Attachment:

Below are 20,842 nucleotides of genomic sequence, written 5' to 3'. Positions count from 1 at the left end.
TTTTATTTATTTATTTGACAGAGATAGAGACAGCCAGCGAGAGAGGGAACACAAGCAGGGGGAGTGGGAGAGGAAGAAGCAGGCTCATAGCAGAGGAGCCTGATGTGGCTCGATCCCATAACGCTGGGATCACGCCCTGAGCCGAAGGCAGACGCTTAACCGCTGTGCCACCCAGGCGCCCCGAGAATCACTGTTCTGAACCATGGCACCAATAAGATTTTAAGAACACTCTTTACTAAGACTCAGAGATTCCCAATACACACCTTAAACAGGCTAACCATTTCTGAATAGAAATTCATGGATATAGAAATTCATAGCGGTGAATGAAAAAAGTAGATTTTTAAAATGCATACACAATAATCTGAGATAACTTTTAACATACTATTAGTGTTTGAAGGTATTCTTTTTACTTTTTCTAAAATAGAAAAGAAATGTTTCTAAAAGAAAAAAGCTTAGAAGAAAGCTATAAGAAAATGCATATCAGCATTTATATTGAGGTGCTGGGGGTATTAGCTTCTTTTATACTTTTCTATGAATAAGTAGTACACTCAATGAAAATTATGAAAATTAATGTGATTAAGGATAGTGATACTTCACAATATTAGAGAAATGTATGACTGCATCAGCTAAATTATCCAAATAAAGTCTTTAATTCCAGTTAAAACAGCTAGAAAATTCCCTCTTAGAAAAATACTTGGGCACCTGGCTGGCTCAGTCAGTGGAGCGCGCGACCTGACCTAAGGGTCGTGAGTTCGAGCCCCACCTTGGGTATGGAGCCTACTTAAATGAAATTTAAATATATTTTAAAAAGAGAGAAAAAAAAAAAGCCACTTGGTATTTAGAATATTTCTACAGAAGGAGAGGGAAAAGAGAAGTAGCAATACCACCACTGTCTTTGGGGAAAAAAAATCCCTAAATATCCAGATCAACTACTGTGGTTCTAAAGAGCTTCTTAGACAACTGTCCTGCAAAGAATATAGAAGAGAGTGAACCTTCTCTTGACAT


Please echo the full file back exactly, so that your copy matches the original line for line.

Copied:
Below are 20,842 nucleotides of genomic sequence, written 5' to 3'. Positions count from 1 at the left end.
TTTTATTTATTTATTTGACAGAGATAGAGACAGCCAGCGAGAGAGGGAACACAAGCAGGGGGAGTGGGAGAGGAAGAAGCAGGCTCATAGCAGAGGAGCCTGATGTGGCTCGATCCCATAACGCTGGGATCACGCCCTGAGCCGAAGGCAGACGCTTAACCGCTGTGCCACCCAGGCGCCCCGAGAATCACTGTTCTGAACCATGGCACCAATAAGATTTTAAGAACACTCTTTACTAAGACTCAGAGATTCCCAATACACACCTTAAACAGGCTAACCATTTCTGAATAGAAATTCATGGATATAGAAATTCATAGCGGTGAATGAAAAAAGTAGATTTTTAAAATGCATACACAATAATCTGAGATAACTTTTAACATACTATTAGTGTTTGAAGGTATTCTTTTTACTTTTTCTAAAATAGAAAAGAAATGTTTCTAAAAGAAAAAAGCTTAGAAGAAAGCTATAAGAAAATGCATATCAGCATTTATATTGAGGTGCTGGGGGTATTAGCTTCTTTTATACTTTTCTATGAATAAGTAGTACACTCAATGAAAATTATGAAAATTAATGTGATTAAGGATAGTGATACTTCACAATATTAGAGAAATGTATGACTGCATCAGCTAAATTATCCAAATAAAGTCTTTAATTCCAGTTAAAACAGCTAGAAAATTCCCTCTTAGAAAAATACTTGGGCACCTGGCTGGCTCAGTCAGTGGAGCGCGCGACCTGACCTAAGGGTCGTGAGTTCGAGCCCCACCTTGGGTATGGAGCCTACTTAAATGAAATTTAAATATATTTTAAAAAGAGAGAAAAAAAAAAAGCCACTTGGTATTTAGAATATTTCTACAGAAGGAGAGGGAAAAGAGAAGTAGCAATACCACCACTGTCTTTGGGGAAAAAAAATCCCTAAATATCCAGATCAACTACTGTGGTTCTAAAGAGCTTCTTAGACAACTGTCCTGCAAAGAATATAGAAGAGAGTGAACCTTCTCTTGACAT